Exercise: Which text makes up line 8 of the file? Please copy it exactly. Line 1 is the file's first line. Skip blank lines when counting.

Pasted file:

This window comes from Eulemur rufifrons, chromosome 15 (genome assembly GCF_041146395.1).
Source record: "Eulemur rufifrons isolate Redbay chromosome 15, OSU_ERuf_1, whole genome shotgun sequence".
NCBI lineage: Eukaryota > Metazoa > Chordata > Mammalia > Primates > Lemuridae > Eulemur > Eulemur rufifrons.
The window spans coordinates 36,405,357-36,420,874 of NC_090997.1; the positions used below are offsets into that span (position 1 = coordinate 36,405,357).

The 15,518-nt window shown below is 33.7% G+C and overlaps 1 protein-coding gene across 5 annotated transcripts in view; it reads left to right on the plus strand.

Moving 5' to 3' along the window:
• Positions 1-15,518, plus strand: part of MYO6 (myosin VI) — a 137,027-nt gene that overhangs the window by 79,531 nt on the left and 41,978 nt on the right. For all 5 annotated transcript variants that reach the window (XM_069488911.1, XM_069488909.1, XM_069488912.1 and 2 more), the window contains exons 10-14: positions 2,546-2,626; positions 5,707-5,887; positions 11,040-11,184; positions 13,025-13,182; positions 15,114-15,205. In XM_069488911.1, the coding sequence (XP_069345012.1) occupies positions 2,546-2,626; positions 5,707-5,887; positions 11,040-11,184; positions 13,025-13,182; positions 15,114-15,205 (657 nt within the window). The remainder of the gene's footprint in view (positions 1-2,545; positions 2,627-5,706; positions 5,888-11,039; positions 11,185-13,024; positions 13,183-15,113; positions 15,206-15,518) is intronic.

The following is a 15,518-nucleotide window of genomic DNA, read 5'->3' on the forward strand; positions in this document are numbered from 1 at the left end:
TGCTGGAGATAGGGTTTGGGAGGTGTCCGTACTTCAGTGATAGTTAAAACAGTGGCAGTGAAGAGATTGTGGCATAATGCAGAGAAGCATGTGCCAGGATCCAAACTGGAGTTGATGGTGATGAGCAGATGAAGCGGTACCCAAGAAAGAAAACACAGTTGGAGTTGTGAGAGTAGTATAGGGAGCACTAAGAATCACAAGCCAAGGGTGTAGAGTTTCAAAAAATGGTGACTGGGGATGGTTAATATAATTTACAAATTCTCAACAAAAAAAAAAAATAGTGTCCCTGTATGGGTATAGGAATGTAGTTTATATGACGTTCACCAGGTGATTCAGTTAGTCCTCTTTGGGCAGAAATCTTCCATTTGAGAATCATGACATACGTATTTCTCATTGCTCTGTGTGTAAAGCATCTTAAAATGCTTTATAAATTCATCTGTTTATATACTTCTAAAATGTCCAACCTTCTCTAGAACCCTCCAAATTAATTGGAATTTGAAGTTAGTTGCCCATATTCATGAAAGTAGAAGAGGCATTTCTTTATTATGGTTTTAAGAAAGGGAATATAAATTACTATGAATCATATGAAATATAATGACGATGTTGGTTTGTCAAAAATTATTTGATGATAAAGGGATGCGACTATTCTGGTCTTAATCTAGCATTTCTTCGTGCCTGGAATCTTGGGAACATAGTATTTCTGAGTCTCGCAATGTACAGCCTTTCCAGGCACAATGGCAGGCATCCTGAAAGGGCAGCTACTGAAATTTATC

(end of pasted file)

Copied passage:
The following is a 15,518-nucleotide window of genomic DNA, read 5'->3' on the forward strand; positions in this document are numbered from 1 at the left end: